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ioctl(2) [opensolaris man page]

ioctl(2)							   System Calls 							  ioctl(2)

ioctl - control device SYNOPSIS
#include <unistd.h> #include <stropts.h> int ioctl(int fildes, int request, /* arg */ ...); DESCRIPTION
The ioctl() function performs a variety of control functions on devices and STREAMS. For non-STREAMS files, the functions performed by this call are device-specific control functions. The request argument and an optional third argument with varying type are passed to the file designated by fildes and are interpreted by the device driver. For STREAMS files, specific functions are performed by the ioctl() function as described in streamio(7I). The fildes argument is an open file descriptor that refers to a device. The request argument selects the control function to be performed and depends on the device being addressed. The arg argument represents a third argument that has additional information that is needed by this specific device to perform the requested function. The data type of arg depends upon the particular control request, but it is either an int or a pointer to a device-specific data structure. In addition to device-specific and STREAMS functions, generic functions are provided by more than one device driver (for example, the gen- eral terminal interface.) See termio(7I)). RETURN VALUES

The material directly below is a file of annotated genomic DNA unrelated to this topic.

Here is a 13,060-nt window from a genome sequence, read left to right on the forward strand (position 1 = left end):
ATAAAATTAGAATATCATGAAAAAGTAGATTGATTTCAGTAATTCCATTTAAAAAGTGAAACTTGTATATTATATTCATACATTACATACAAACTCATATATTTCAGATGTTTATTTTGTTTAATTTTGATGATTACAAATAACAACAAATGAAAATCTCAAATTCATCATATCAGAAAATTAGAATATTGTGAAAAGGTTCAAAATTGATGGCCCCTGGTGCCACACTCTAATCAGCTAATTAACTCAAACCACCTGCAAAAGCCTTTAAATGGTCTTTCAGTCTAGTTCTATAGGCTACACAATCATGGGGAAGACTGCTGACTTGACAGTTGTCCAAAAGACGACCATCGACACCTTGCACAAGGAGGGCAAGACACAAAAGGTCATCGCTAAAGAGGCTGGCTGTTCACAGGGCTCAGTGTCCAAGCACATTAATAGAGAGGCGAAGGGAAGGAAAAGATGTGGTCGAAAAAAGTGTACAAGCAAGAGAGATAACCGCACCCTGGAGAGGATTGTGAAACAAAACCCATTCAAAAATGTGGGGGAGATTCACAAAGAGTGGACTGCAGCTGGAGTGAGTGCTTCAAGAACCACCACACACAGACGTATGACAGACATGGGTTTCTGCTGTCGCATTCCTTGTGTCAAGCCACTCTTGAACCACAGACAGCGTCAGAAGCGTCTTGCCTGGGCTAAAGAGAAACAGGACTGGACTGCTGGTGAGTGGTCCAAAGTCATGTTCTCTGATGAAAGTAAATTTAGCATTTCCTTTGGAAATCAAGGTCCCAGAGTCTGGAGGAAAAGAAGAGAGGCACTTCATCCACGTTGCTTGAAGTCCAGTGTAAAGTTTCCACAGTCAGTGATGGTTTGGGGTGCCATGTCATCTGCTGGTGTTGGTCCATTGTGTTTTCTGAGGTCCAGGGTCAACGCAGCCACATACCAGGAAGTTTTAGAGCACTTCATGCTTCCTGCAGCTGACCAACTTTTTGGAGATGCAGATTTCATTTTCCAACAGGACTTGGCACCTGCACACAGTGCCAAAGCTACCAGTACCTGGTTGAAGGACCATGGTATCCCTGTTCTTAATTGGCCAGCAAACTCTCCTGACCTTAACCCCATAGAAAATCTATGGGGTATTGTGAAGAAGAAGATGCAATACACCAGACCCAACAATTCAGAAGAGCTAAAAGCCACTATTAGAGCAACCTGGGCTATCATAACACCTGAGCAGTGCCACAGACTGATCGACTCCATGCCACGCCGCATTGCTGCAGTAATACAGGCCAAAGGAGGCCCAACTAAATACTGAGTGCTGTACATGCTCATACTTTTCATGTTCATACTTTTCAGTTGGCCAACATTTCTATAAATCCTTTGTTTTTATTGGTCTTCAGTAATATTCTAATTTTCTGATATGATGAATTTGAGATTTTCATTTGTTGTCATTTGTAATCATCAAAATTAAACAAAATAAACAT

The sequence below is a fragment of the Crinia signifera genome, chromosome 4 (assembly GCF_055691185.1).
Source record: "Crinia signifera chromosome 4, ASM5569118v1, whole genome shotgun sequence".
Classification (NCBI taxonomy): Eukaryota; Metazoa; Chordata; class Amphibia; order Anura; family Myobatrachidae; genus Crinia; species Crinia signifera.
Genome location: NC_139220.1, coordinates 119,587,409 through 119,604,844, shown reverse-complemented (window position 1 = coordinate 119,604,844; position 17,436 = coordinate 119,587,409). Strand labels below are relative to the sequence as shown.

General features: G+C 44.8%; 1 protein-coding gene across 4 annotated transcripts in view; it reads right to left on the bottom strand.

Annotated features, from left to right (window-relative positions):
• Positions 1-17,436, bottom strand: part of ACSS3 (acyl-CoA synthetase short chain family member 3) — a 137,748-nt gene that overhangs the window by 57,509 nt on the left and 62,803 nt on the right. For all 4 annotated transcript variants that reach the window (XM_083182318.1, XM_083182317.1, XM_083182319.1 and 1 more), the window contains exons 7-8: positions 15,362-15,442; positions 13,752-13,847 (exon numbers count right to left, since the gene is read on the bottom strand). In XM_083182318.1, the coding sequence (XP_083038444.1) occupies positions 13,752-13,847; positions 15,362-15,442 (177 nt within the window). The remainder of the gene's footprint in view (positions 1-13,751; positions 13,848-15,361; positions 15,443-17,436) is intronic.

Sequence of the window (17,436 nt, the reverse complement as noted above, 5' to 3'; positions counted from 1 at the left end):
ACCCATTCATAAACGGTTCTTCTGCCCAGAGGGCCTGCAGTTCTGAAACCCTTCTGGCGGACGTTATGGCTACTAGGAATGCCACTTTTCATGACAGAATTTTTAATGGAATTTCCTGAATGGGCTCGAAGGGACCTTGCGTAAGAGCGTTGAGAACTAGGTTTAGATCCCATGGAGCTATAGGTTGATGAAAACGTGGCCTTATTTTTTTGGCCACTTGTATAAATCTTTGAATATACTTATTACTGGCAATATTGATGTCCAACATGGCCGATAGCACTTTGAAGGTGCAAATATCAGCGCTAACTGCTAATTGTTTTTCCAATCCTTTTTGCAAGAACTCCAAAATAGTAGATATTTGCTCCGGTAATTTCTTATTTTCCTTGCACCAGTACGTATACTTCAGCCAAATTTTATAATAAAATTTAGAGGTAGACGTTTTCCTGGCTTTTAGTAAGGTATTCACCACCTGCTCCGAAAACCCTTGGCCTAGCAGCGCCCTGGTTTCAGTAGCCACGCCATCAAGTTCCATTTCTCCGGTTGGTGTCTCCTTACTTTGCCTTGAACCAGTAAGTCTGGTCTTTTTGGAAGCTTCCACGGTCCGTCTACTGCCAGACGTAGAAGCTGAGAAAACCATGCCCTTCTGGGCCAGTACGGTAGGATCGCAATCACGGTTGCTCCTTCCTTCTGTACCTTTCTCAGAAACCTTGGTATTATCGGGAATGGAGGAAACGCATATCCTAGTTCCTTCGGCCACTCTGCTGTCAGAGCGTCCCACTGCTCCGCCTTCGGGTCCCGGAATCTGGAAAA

Upon successful completion, the value returned depends upon the device control function, but must be a non-negative integer. Otherwise, -1 is returned and errno is set to indicate the error. ERRORS
The ioctl() function will fail for any type of file if: EBADF The fildes argument is not a valid open file descriptor. EINTR A signal was caught during the execution of the ioctl() function. EINVAL The STREAM or multiplexer referenced by fildes is linked (directly or indirectly) downstream from a multiplexer. The ioctl() function will also fail if the device driver detects an error. In this case, the error is passed through ioctl() without change to the caller. A particular driver might not have all of the following error cases. Under the following conditions, requests to device drivers may fail and set errno to indicate the error EFAULT The request argument requires a data transfer to or from a buffer pointed to by arg, but arg points to an illegal address. EINVAL The request or arg argument is not valid for this device. EIO Some physical I/O error has occurred. ENOLINK The fildes argument is on a remote machine and the link to that machine is no longer active. ENOTTY The fildes argument is not associated with a STREAMS device that accepts control functions. ENXIO The request and arg arguments are valid for this device driver, but the service requested can not be performed on this particu- lar subdevice. ENODEV The fildes argument refers to a valid STREAMS device, but the corresponding device driver does not support the ioctl() function. STREAMS errors are described in streamio(7I). ATTRIBUTES
See attributes(5) for descriptions of the following attributes: +-----------------------------+-----------------------------+ | ATTRIBUTE TYPE | ATTRIBUTE VALUE | +-----------------------------+-----------------------------+ |Interface Stability |Standard | +-----------------------------+-----------------------------+ SEE ALSO